U.K. Lawmakers Urge More Reporting Rules for Large Private Firms

  • Pensions committee makes recommendations after BHS inquiry
  • Conclusions attack ‘lamentable’ corporate governance at firm

Large private companies should have to meet the same corporate governance and reporting requirements that apply to publicly traded firms, a panel of lawmakers recommended, citing the collapse of the department-store chain BHS Group Ltd.

BHS, formerly known as British Home Stores, went out of business in April 2016 with a pension deficit of at least 570 million pounds ($710 million). The failure cost 11,000 jobs and threatened the pensions of more than 20,000 former employees. It had been sold the previous year by billionaire Philip Green for a pound.

In a report published Sunday, the House of Commons Work and Pensions Committee said the practice standards expected of listed firms should apply to any company with more than 5,000 defined benefit pension-plan members. It accused BHS of a “lamentable” level of corporate governance, with little public information about its strength or that of its pension fund, and said that those who were relying on it for their retirement had no voice in how it was run.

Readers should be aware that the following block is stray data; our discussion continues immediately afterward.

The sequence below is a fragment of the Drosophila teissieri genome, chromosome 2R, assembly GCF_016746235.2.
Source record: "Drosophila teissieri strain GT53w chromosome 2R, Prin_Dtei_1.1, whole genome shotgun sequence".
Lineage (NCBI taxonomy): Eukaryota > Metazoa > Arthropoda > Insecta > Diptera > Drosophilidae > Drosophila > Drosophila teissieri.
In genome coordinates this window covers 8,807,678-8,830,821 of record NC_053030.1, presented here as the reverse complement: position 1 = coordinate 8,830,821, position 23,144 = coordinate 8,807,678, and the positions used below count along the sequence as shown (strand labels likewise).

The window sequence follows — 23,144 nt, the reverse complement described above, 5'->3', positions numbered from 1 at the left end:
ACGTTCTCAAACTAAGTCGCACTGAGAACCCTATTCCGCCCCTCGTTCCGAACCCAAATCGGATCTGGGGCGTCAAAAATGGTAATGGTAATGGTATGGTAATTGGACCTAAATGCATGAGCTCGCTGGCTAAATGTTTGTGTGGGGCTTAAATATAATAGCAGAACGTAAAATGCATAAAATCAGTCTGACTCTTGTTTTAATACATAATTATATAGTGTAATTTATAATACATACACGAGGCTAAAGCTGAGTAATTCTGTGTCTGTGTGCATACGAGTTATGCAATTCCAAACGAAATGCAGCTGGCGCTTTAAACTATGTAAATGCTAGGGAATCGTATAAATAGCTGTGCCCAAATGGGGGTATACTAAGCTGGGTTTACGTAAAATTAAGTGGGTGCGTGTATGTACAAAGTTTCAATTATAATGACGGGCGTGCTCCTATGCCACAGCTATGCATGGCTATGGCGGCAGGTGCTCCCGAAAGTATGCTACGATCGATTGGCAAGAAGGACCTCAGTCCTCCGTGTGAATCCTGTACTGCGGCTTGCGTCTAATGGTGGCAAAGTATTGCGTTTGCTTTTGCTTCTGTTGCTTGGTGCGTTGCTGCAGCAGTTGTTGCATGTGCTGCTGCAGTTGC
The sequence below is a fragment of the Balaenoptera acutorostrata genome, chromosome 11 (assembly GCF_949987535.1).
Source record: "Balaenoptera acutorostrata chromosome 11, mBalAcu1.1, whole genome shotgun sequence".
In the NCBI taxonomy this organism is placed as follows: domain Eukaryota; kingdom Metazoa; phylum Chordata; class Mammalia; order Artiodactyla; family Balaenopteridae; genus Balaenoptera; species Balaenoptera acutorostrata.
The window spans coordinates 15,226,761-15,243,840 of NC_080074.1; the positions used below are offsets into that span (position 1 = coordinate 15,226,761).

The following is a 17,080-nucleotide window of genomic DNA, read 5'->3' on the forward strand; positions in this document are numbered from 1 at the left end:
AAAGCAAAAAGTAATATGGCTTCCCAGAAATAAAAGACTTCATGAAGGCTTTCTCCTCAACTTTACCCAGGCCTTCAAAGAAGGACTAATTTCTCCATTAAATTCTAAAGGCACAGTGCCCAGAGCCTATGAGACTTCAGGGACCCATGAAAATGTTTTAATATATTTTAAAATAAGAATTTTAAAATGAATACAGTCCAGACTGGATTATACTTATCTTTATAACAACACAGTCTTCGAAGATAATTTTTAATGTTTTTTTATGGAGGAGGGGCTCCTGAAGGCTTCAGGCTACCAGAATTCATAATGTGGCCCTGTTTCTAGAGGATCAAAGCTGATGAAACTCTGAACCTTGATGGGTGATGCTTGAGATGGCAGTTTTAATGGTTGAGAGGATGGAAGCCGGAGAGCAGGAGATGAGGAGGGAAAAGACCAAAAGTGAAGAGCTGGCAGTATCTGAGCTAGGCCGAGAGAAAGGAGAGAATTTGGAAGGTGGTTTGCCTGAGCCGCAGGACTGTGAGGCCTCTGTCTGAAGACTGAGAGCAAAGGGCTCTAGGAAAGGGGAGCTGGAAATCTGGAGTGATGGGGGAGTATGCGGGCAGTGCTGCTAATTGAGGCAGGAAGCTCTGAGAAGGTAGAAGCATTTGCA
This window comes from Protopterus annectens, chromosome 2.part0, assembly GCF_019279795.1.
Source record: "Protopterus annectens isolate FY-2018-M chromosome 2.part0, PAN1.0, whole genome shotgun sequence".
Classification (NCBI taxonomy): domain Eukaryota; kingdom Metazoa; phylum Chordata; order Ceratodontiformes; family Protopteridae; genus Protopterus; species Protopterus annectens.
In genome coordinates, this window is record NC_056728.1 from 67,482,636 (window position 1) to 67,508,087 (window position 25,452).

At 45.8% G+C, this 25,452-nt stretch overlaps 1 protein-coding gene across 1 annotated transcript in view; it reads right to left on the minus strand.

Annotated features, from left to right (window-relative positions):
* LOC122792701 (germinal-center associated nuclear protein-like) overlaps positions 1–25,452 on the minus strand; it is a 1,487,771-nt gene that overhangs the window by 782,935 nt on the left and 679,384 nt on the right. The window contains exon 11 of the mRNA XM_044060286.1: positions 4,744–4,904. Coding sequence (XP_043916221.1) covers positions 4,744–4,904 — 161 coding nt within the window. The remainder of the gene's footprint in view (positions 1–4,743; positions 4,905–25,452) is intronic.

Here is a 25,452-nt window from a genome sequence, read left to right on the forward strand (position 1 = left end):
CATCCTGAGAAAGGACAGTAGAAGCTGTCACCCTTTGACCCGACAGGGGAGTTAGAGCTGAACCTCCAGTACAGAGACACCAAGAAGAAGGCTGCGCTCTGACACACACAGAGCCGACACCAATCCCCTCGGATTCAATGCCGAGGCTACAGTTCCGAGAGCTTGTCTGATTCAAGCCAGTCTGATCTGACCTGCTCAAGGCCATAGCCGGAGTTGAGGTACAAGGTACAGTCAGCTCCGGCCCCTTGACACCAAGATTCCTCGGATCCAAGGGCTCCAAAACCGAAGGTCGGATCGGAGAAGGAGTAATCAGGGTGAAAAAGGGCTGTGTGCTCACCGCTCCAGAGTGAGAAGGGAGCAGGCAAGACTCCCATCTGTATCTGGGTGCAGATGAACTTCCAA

“For a company with a big social and economic footprint like BHS it is simply not enough to be accountable to shareholders -– particularly when one shareholder owns most of the stock,” Frank Field, the committee chairman, said in a statement. “The finances and leadership of a company with so many people depending on it should be open to scrutiny.”

The report lists 30 large employers that would be affected by its recommendations, including the John Lewis Partnership, OCS Group Ltd., Cordant Group and Green’s Arcadia Group Ltd.

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